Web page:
Fitting innovative solutions to tomorrow’s problems starts with collaborative industry relationships.
By Erin O’Donnell
Well steeped in the Opus College of Engineering’s storied history is its strong connection to industry. After all, more than 240 companies in 25 states regularly offer Marquette engineering students valuable co-ops and internships through programs more than a century old. Never resting on its laurels, the Opus College is currently forging deep, next-generation partnerships with companies such as Kohler Co. and Omron Automation, creating new ways for students, faculty members and companies to collaborate, learn from one another and face the challenges of a rapidly changing world together.
“In this environment, if you don’t keep thinking differently, you’re going to be left behind,” says Dr. Kris Ropella, Opus Dean of the Opus College of Engineering. “Today there are a lot of unknowns. We’re going places we’ve never had road maps for, politically, economically and education-wise. We all see the need to innovate and think differently than we have in the past.”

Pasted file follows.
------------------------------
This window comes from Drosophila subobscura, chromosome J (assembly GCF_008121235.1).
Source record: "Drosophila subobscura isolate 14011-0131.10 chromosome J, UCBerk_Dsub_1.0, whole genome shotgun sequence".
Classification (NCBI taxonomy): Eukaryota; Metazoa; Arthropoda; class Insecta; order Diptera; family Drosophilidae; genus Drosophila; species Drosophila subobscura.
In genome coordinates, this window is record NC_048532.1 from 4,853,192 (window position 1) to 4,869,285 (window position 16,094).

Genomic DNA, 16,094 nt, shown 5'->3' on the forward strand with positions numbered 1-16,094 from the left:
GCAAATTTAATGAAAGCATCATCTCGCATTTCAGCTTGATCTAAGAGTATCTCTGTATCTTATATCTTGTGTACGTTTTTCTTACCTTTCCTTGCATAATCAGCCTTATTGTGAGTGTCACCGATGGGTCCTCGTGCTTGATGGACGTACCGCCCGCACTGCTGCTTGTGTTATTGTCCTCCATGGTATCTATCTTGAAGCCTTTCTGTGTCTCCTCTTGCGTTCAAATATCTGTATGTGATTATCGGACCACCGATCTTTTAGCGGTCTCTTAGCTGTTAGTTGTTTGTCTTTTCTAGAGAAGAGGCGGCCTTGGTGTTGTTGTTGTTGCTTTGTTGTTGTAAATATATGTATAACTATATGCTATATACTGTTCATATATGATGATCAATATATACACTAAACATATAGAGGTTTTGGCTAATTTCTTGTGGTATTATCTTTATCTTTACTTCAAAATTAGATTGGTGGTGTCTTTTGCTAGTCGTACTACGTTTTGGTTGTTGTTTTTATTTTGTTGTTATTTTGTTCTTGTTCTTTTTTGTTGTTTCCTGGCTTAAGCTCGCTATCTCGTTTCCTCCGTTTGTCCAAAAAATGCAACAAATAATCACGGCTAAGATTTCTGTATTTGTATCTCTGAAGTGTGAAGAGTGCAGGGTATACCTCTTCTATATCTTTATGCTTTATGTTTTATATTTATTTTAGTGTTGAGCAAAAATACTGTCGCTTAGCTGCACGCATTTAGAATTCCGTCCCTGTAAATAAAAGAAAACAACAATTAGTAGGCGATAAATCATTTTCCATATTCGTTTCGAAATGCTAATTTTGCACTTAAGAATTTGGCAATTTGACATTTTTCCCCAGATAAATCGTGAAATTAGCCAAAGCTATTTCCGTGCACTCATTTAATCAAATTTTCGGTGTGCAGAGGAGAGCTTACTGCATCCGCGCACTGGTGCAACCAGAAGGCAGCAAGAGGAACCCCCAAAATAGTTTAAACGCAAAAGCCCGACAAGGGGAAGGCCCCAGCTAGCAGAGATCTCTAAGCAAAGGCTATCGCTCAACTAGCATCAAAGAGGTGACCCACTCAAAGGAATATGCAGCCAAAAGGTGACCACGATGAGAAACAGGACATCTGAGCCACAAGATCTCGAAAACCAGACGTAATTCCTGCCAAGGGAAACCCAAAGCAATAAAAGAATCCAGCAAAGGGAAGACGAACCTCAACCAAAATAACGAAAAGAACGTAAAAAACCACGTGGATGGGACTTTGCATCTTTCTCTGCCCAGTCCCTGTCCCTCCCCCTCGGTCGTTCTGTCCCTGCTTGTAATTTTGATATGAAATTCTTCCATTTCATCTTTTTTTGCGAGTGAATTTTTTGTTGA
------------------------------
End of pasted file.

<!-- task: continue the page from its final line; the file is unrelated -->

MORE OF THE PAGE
All of this means pursuing new university-corporate relationship models — especially those that foster innovation and synergistic collaborations.
A steadfast partnership eyes the future
Marquette’s relationship with Kohler began in 1919 and was formalized last fall with a global agreement that streamlines the process for students and faculty members to work with Kohler teams across the company. Marquette is home to the Kohler Center for Entrepreneurship, which offers programming to help students, faculty and staff with their entrepreneurial aspirations through mentoring, workshops, speaker series and funding. Dozens more students and faculty members across the university are currently engaged with Kohler through research projects, internships, scholarships and professional education. “This is the most comprehensive engagement we have at Marquette,” explains Dr. Carmel Ruffolo, Marquette’s associate vice president for corporate engagement.